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What happens when everyone suddenly has a smartphone and a wireless network? Appliance companies start making the same old things they used to -- but with wireless capability and smartphone access.
Seems preposterous? It can be. From the "smart" washing machine to the "smart" yoga mat, companies are coming up with new and interesting ways to make you pay $200 more for the same old crap you always had -- but now you can control it with your iPad!
Here are five of the dumbest-sounding "smart" devices we've come across:
The Philips Hue light bulb was the 2012 Forbes Product of the Year, for some reason. Sure, it's an LED light bulb, but the light can change colors! And how do you get it to do that? With your phone! It can dim at certain times of the day or come on automatically. All that for the low, low price of $200 for a three-pack! But really, you'd pay anything to turn your house into a European discotheque.
Because the programmable coffee maker just wasn't good enough, Mr. Coffee released a wireless coffee maker with companion app so you can control your coffee maker with your phone. In fact, you can set up remote access so you can even make coffee from work! In addition to paying too much for a coffee maker, you have no control over the things you'd actually want to control, like the water temperature or the coffee strength.
We've seen this movie before, back when the Internet-connected refrigerator promised to herald a new frontier for connected appliances. Except they didn't really work that well and nobody cared. Now comes the "smart" washing machine which, for the low, low price of $1,700, will notify you when your laundry is done. Put this nugget from a Whirlpool executive on the list for "understatement of the year": "Trying to understand exactly the value proposition that you provide to the consumer has been a little bit of a challenge."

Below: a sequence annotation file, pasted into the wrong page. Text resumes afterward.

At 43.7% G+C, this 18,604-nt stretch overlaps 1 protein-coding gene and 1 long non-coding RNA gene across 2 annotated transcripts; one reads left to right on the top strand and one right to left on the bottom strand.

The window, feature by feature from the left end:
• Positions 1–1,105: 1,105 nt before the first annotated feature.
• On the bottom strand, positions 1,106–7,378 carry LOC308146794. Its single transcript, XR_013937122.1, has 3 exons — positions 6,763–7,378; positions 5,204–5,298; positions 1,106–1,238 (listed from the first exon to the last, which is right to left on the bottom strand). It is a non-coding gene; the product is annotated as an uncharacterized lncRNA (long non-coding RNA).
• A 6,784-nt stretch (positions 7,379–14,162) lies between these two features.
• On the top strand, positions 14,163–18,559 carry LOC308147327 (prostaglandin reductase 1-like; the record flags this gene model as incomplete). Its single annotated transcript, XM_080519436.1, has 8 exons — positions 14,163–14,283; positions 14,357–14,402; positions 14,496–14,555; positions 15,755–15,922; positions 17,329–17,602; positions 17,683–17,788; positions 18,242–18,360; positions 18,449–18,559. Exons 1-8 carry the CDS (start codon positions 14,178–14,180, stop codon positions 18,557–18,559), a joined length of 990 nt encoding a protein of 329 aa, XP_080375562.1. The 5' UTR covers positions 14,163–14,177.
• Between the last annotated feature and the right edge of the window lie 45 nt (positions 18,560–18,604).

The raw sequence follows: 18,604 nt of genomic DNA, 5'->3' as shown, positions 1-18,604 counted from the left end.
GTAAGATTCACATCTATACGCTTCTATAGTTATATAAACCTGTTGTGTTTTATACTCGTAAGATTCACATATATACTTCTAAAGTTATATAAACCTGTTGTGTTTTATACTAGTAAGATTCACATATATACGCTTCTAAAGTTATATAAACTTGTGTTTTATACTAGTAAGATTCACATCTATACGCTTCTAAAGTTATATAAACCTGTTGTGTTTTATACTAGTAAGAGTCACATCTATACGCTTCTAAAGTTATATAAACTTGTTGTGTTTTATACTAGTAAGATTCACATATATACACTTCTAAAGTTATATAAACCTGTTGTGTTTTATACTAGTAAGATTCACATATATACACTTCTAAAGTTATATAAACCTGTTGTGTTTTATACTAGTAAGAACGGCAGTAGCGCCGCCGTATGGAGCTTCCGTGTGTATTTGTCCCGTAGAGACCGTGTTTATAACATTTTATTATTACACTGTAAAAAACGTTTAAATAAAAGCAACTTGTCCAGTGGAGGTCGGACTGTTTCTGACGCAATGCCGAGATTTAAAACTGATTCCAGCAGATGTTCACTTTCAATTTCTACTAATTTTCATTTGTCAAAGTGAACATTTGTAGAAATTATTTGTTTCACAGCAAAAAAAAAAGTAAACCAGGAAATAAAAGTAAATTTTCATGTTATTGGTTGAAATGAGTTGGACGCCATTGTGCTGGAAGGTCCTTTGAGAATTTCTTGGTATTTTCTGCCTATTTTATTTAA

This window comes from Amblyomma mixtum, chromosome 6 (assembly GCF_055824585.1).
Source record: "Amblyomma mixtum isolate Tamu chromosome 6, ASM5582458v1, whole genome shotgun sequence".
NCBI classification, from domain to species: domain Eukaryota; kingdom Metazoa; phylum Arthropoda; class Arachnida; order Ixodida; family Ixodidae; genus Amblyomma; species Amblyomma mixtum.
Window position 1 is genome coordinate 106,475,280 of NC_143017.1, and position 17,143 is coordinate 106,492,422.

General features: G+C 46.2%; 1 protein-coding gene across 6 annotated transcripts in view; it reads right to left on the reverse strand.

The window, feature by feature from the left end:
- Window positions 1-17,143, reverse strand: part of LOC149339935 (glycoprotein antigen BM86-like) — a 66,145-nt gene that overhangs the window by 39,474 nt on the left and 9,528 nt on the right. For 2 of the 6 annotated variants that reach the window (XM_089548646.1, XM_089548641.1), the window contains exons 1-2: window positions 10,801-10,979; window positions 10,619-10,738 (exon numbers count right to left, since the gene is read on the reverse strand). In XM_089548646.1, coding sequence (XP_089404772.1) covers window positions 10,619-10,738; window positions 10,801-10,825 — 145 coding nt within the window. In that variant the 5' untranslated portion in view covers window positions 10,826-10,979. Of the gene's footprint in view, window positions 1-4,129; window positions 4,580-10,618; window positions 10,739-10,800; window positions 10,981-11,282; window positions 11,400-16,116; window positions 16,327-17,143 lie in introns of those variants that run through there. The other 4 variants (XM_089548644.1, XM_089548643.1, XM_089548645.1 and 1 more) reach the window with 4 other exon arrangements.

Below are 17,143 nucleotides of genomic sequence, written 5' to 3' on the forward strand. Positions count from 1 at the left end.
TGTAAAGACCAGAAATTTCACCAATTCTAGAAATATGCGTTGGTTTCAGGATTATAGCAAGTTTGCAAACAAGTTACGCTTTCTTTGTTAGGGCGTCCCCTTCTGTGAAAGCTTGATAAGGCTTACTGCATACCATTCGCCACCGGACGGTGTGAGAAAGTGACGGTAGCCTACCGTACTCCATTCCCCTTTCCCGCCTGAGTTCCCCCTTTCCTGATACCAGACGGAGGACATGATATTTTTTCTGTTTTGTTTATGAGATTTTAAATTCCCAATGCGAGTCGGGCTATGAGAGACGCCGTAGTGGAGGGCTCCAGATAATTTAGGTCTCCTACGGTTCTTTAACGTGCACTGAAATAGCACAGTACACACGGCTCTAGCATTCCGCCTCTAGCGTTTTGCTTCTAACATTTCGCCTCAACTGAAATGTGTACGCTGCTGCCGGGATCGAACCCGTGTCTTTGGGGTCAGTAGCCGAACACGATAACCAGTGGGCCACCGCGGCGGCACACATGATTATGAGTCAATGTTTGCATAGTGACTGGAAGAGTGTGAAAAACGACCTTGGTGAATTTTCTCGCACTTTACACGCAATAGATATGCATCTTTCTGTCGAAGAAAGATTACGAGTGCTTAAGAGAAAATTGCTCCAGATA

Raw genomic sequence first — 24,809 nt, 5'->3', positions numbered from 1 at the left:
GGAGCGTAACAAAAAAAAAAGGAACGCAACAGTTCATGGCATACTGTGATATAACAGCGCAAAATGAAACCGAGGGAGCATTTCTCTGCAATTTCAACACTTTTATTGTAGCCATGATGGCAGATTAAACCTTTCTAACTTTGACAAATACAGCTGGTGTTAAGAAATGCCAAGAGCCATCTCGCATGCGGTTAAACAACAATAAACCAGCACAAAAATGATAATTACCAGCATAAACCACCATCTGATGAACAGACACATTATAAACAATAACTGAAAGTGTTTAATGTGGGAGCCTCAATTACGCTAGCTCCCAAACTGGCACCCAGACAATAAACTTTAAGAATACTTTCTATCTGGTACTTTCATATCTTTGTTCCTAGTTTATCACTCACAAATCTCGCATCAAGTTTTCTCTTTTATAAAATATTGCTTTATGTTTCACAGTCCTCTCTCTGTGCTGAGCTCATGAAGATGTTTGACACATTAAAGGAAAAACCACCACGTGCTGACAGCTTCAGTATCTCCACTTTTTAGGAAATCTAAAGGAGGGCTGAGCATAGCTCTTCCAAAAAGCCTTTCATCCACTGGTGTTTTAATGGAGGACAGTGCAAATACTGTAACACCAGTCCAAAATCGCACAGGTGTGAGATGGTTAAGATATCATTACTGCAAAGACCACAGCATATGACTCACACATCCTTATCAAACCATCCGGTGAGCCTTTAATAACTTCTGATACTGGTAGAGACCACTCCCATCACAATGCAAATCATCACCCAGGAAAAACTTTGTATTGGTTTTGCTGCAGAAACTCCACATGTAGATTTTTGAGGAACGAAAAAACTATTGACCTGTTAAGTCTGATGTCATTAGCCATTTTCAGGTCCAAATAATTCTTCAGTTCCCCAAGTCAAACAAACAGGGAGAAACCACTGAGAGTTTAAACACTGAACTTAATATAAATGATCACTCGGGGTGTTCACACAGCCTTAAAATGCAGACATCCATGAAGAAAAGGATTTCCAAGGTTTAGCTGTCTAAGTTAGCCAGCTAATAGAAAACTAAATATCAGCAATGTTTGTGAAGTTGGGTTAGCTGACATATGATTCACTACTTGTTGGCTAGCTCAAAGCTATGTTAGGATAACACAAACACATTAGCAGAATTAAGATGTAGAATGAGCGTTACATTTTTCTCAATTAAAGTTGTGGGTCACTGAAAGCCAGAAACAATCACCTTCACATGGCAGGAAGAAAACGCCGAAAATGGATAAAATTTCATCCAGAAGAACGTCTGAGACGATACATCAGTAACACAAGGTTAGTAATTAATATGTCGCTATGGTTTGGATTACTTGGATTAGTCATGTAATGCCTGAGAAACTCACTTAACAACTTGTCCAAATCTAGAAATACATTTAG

Have you ever been at work, and then panicked over whether you had eggs at home? Those days are over, thanks to this $22 egg tray that communicates with a smartphone app to answer just one question: How many eggs do you have? If you don't know the answer to that question, you can be anxious all day.
If you thought the prior four devices were too useful, then wait until LG's new smart appliances hit the market. With built-in natural language functionality, you can actually text your appliances to do things like start the washing machine or go into vacation mode.
OK, this one actually seems useful. If you forgot to turn off the oven, you can just text the oven to turn off. We're one step closer to either the "Star Trek" computer or HAL 9000. ("I'm sorry, Dave. Knitted sweaters can't be dried on permanent press.")
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